Effect of PI-103 and stem cell–derived TRAIL in cocultures of mNSCs and glioma cells and in vivo
To test the combined effect of PI-103 and stem cell–delivered TRAIL on glioma viability in vitro, we first engineered primary mouse NSCs (mNSC) to express a secretable and a highly potent variant of TRAIL, S-TRAIL (from here on referred as mNSC-TRAIL; Supplementary Fig. 5). To observe the effect of mNSC-TRAIL on glioma cells in vitro, we established cocultures of glioma cells (Gli36-EvIII-FmC) and mNSCs (mNSC-TRAIL; and control mNSC-GFP). mNSCs initially spread and infiltrated into the Gli36-EvIII-FmC monolayer (Fig. 3A) and mNSC-TRAIL resulted in glioma killing as confirmed by significant decrease in glioma cell viability as compared with the controls (Fig. 3A). To test the effect of PI-103 in this system, the monolayer of Gli36-EvIII-FmC cells were treated with PI-103 for 24 hours prior to the seeding of mNSCs. A significantly increased glioma cell killing was observed in PI-103 and mNSC-TRAIL treatment over 24 and 48 hours as compared with the controls (Fig. 3B). These results reveal that PI-103 acts in concert with mNSC-TRAIL and results in increased cell killing in vitro.
To investigate the combined antiglioma potential of PI-103 and mNSC-TRAIL in vivo, we first demonstrated the functionality of mNSC-TRAIL by admixing glioma cells and mNSCs in subcutaneous model. Tumors growing in the presence of mNSC-TRAIL were significantly smaller than controls (Fig. 3C). To ultimately examine the effect of combined PI-103 and mNSC-TRAIL therapy in intracranial gliomas, mice bearing established Gli36-EvIII-FmC gliomas were treated with PI-103 over a brief period of 3 or 7days and then implanted with mNSC-TRAIL or control mNSC-GFP in the close vicinity of the tumors (Fig. 3D). A significant decrease in tumor volumes was observed in mice implanted with mNSC-TRAIL after 3day PI-103 pretreatment (Fig. 3E). To test the effect of a longer PI-103 administration in this setting, we administered PI-103 for 7days prior to mNSC implantation. A significantly reduced tumor size compared with control mice was seen after mNSC-TRAIL implantation in PI-103–treated mice (Fig. 3F). Taken together, these results reveal that systemic delivery of PI-103 combined with mNSC-TRAIL results in marked attenuation of intracranial tumor growth.
PI-103 inhibits the proliferation and invasion of primary glioma–initiating cells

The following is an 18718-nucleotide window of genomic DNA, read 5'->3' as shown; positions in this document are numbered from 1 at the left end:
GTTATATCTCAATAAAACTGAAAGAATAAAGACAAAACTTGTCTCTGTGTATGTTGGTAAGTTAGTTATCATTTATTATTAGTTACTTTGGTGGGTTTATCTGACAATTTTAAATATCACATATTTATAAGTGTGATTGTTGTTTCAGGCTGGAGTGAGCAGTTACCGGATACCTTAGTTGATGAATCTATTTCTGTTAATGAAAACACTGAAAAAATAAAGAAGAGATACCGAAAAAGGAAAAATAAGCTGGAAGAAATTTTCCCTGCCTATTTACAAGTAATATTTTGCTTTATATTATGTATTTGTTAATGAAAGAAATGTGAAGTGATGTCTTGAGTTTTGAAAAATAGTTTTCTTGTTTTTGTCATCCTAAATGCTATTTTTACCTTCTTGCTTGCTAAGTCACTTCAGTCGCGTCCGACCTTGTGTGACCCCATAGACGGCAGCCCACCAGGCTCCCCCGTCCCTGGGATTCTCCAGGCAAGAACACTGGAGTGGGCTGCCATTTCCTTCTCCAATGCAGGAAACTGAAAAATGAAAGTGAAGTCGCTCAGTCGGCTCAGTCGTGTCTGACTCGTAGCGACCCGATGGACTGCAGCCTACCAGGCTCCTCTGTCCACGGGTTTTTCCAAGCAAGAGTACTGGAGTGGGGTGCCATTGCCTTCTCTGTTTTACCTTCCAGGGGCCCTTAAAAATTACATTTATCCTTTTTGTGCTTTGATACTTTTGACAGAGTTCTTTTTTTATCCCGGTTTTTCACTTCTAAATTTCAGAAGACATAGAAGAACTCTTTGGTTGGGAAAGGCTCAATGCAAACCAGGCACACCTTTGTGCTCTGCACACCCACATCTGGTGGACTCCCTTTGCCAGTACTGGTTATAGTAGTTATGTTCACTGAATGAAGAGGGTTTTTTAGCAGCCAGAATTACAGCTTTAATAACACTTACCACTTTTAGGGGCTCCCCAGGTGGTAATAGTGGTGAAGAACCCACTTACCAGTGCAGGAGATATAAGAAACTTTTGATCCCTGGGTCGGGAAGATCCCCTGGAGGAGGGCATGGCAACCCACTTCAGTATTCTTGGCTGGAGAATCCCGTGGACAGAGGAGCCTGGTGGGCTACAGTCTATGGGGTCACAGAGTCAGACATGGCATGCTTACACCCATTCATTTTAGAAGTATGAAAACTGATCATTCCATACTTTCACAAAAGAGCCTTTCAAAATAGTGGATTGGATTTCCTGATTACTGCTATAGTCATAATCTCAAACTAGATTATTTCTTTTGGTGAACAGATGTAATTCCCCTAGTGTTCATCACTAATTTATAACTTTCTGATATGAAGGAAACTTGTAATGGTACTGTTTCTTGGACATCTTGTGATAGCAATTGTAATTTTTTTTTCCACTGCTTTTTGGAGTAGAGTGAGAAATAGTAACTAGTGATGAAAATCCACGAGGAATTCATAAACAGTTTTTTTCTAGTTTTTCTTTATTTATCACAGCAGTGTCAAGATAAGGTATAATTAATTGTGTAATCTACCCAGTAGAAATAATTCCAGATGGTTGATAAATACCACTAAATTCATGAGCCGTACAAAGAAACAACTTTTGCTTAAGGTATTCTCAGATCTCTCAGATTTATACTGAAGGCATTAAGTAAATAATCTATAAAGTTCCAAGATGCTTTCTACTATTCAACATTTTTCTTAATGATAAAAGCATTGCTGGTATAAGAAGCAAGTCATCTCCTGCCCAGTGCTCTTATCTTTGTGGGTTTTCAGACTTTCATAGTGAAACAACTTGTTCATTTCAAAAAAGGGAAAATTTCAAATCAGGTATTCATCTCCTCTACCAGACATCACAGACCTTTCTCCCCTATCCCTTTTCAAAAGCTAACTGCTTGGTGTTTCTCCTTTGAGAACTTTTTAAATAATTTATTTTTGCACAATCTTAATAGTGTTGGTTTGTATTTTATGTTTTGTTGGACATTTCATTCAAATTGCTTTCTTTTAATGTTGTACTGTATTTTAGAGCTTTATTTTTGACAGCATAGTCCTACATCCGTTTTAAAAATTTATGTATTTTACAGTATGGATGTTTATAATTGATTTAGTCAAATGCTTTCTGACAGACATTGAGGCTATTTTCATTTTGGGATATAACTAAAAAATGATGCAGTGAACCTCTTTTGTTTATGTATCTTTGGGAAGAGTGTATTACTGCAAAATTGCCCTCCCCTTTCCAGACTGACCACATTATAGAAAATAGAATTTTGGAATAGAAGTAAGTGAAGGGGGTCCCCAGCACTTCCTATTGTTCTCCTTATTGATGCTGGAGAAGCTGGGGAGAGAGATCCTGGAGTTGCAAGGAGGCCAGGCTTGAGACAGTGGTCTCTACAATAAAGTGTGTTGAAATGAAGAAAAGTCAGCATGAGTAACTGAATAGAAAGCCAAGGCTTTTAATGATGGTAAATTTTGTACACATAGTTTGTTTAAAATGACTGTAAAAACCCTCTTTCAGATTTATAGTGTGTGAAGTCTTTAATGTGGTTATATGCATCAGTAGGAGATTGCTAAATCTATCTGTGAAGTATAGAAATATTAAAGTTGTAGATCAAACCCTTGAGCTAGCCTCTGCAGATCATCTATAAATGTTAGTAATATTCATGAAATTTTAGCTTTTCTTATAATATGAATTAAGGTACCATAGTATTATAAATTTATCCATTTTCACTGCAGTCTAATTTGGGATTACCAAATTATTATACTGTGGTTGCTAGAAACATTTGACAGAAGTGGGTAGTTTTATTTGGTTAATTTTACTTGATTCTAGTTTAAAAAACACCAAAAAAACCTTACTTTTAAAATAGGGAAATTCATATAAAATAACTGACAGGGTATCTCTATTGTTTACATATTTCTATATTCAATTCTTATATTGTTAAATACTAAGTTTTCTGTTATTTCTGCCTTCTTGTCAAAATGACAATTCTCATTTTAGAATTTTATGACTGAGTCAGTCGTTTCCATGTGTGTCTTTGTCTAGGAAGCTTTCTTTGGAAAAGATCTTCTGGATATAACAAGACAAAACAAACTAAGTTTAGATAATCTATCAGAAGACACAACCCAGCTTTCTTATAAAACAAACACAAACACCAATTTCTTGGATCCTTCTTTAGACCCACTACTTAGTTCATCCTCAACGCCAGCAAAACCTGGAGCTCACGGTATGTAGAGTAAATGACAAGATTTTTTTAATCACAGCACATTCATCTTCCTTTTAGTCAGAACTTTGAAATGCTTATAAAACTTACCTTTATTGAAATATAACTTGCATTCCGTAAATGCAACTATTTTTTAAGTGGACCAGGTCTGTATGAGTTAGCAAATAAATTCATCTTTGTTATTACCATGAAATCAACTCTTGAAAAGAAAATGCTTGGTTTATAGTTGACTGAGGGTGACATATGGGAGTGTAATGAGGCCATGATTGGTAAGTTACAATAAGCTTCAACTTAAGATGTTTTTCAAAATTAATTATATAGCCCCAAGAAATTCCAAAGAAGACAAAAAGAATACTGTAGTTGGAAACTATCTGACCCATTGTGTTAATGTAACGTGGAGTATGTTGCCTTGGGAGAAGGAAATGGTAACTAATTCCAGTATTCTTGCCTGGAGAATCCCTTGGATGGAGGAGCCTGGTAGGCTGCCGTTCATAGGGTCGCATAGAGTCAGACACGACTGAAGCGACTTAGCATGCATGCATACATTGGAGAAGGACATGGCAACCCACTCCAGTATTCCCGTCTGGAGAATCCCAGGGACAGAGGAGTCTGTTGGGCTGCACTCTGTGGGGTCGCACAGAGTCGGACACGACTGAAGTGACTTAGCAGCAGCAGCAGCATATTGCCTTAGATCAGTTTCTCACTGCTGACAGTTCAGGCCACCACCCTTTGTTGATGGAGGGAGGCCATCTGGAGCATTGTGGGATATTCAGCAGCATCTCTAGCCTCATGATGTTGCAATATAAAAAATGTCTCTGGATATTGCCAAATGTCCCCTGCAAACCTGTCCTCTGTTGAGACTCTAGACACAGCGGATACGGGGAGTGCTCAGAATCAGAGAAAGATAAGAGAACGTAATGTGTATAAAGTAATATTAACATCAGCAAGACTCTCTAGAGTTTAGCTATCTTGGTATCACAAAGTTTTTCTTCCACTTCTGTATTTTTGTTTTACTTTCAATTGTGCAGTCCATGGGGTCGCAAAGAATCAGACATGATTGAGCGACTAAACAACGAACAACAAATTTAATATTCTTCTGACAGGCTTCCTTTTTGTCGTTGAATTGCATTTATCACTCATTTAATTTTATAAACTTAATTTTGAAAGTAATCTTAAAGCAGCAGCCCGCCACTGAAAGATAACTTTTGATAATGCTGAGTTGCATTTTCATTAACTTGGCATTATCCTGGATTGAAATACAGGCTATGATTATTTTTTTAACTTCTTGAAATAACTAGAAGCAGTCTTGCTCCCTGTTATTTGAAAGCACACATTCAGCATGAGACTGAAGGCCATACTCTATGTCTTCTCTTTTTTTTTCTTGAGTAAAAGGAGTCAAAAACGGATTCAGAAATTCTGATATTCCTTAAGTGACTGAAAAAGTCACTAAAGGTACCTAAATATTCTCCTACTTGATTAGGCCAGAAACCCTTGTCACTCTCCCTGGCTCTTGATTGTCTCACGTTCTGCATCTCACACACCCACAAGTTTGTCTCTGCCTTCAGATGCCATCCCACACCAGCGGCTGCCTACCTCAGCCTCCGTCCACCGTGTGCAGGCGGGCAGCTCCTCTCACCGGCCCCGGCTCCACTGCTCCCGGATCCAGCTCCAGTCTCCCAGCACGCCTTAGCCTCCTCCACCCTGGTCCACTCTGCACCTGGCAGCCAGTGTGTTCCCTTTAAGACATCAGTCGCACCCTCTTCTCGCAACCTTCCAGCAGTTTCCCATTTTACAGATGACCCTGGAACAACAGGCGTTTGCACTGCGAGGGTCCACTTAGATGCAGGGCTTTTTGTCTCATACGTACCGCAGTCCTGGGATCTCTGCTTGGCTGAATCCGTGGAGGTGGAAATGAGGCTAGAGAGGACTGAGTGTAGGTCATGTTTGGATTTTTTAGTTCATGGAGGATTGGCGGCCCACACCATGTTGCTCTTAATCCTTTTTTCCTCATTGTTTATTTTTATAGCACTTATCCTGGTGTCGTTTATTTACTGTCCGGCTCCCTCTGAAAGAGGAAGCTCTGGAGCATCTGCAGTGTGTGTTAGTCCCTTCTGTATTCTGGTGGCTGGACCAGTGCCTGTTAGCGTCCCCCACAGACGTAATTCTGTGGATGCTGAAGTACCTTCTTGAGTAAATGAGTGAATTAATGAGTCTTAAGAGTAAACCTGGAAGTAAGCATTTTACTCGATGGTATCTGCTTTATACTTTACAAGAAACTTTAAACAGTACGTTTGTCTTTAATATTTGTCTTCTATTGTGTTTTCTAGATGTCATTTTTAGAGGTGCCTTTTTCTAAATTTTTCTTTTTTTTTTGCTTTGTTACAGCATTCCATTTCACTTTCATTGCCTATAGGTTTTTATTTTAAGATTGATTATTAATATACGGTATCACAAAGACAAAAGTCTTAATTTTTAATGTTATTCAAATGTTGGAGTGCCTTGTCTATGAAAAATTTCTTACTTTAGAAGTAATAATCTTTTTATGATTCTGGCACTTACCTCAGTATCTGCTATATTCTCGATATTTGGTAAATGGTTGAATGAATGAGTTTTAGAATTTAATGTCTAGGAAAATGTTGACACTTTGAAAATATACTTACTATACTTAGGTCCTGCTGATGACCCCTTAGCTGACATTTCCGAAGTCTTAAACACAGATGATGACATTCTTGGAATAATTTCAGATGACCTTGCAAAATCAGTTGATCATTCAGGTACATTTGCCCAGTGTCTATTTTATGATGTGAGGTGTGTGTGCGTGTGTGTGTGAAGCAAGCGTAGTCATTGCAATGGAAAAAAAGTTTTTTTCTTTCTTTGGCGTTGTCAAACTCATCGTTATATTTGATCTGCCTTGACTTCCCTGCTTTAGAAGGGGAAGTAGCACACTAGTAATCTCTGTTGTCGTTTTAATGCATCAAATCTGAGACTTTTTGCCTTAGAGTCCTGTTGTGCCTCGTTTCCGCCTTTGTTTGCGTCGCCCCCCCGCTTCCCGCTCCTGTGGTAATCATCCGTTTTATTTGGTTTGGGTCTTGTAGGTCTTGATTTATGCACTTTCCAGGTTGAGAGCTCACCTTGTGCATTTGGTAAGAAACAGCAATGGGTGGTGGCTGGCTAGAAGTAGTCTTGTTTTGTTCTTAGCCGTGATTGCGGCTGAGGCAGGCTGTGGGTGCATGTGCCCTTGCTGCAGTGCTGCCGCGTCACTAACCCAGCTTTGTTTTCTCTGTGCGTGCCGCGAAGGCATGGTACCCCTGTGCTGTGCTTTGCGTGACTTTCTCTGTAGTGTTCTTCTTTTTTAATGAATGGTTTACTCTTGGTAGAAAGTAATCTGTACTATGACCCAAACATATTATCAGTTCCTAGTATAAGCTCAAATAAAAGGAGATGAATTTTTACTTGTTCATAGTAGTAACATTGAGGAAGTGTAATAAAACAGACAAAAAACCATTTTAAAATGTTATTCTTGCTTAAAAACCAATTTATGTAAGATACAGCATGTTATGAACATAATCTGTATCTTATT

Although our established glioma lines serve as potential tools to examine the effect for PI-103 and TRAIL, they still lack the characteristics that mimic clinical glioma settings. As such, established glioma lines mainly form solid tumors when implanted into mice as opposed to the highly infiltrative nature of human gliomas. To this end, we utilized 3 primary human GBM lines that are enriched in CD133+ glioma-initiating cells and form highly invasive tumors in mice (26, 30). The treatment of GBM6, GBM8, and GBM12 lines with PI-103 slowed down their rate of proliferation in a dose- and time-dependent manner (Fig. 4A), with GBM8 being the most responsive cell line. Moreover, PI-103 treatment reduced the invasive ability of GBM cells in a matrigel-coated invasion assay to a far more extent than the inhibition of proliferation (Fig. 4B and C). Accordingly, GBM6 and GBM8 invasion was most affected by PI-103 after 24 hours (∼90% inhibition of invasion in these cells compared with only ∼40% inhibition in viability). PI-103 also inhibited PI3K and mTOR pathways as indicated by reduced Akt and S6 phosphorylation in a dose-dependent manner (Fig. 4D). To test whether PI-103 and TRAIL can work together to inhibit the proliferation of these clinically relevant GBM cells, we selected GBM8 line, which we previously characterized for its TRAIL response (18). Treatment of GBM8 cells with PI-103 prior to S-TRAIL augmented the TRAIL response in these cells (Fig. 4E). These results reveal that PI-103 inhibits invasive properties of GBMs and that PI-103 augments the TRAIL response, thus attenuating the aggressive characteristic of primary GBMs.